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President Donald Trump is rejecting the image of policy chaos and bitter staff infighting captured in the latest book by Washington Post editor Bob Woodward.
At a meeting with Kuwait’s leader Sheikh Al-Sabah, Trump called the book "fiction" and said in contrast to what it describes, no administration has gotten more done on tax cuts, deregulation and the courts than his. And the accomplishments don’t end there.
"We’re saving Medicare," Trump said Sept. 5. "The Democrats want to destroy Medicare. If you look at what they’re doing, they’re going to destroy Medicare. And we will save it. We will keep it going. We’re making it stronger. We’re making Social Security stronger. We’re making our whole country stronger. So all you have to do is look at the achievements."
In this fact-check, we look at whether the Trump administration has made Medicare and Social Security stronger.
Compared with estimates a year ago, the primary trust fund for Medicare runs out three years sooner.
The primary trust fund for Social Security runs out one year sooner.
The Republican tax cuts trimmed a year of solvency from the primary Medicare trust fund and had a negative effect on the Social Security trust fund.
Medicare serves almost one out of six Americans. It’s primarily health insurance for people 65 and older, but it also helps millions of citizens with disabilities.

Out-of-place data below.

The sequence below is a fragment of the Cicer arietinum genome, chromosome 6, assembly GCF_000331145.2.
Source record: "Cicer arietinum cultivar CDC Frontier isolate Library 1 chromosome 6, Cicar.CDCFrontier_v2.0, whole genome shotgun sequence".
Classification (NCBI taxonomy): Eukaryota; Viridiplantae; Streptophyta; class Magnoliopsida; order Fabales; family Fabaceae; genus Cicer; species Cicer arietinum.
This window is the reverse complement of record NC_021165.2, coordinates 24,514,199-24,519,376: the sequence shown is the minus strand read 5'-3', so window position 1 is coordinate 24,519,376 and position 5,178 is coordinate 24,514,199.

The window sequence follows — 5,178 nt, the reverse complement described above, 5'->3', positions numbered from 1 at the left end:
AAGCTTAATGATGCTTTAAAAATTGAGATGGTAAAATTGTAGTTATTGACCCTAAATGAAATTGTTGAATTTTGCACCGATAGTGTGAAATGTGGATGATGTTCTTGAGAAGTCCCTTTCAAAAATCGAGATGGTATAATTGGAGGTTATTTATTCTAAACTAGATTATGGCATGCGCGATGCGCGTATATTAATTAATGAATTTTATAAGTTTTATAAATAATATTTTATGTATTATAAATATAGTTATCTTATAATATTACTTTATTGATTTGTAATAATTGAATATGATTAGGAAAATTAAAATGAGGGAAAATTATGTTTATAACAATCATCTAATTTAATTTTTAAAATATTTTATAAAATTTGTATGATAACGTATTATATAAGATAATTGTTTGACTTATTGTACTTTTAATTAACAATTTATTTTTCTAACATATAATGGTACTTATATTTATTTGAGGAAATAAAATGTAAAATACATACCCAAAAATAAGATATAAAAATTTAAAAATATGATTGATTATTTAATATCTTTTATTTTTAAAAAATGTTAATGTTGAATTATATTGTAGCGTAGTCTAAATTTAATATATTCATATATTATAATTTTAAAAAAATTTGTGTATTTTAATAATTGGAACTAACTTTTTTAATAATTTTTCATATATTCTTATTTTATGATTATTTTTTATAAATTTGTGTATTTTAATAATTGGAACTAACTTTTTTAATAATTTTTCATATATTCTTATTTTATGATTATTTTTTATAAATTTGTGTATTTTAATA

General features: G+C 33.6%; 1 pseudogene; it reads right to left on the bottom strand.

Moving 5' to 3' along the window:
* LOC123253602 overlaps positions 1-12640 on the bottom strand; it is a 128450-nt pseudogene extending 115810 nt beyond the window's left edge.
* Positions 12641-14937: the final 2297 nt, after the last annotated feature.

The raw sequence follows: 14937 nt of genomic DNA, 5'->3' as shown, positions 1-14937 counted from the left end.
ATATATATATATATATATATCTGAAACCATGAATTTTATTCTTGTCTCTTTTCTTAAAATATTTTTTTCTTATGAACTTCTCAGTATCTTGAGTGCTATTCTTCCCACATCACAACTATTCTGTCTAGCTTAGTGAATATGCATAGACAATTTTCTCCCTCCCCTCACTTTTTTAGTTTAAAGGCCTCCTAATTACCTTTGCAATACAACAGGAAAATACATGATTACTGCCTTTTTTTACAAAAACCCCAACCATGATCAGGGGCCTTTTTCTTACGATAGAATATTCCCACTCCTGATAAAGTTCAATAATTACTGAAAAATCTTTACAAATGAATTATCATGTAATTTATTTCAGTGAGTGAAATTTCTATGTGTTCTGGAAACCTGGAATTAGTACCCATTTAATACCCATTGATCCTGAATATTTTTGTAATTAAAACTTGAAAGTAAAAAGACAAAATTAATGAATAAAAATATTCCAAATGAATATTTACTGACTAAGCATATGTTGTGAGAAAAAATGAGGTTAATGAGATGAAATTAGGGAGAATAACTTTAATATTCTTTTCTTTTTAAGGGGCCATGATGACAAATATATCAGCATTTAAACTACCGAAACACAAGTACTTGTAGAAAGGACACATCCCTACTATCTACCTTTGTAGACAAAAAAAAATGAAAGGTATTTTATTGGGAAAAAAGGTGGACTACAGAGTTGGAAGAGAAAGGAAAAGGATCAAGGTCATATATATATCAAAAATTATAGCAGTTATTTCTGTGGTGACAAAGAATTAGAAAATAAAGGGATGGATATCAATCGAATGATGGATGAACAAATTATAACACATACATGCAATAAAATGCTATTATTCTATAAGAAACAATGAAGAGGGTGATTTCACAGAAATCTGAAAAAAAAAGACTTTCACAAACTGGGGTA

Medicare’s core program, Part A, covers hospital care, and it’s an entitlement. Anyone who qualifies gets the coverage and the government funding is automatic, not subject to the annual budget decisions of Congress.
The money for Part A comes out of the Hospital Insurance Trust Fund. Payroll taxes provide about 90 percent of the trust fund’s income. Coming in a distant second are taxes on wealthier Social Security recipients, which provide about 8 percent of total revenues.
In their 2018 report, the Medicare Trustees forecast that fund would run out of money in 2026. A year earlier, they said it would last until 2029. On Trump’s watch, it lost three years of solvency.
In a presentation at the American Enterprise Institute, a market-oriented think tank, the chief actuary at the Centers for Medicare and Medicaid Services Paul Spitalnic said two of the lost years were due to lower than expected wage growth.
But the other lost year came from the Republican tax cuts.
"The Tax Cuts and Jobs Act of 2017 decreased individual tax rates and as a result, there is somewhat less income coming into the trust fund," Spitalnic said. "That does have an effect of making depletion of the trust fund a year earlier."
The tax cut law had a similar impact on Social Security. Social Security has two parts -- the Old Age and Survivors Trust Fund, which served 51 million people in 2017, and the Disability Trust Fund, which served 10 million. According to the 2018 Social Security Trustees report, the total price tag in 2017 was $952 billion.
The Old Age and Survivors fund is the big one for retired people, with about $2.8 trillion. The Disability fund had $71 billion at the end of 2017.
With costs rising faster than income, the larger fund is expected to run dry in 2034. A year earlier, the projection was for 2035. So that’s a loss of one year of solvency.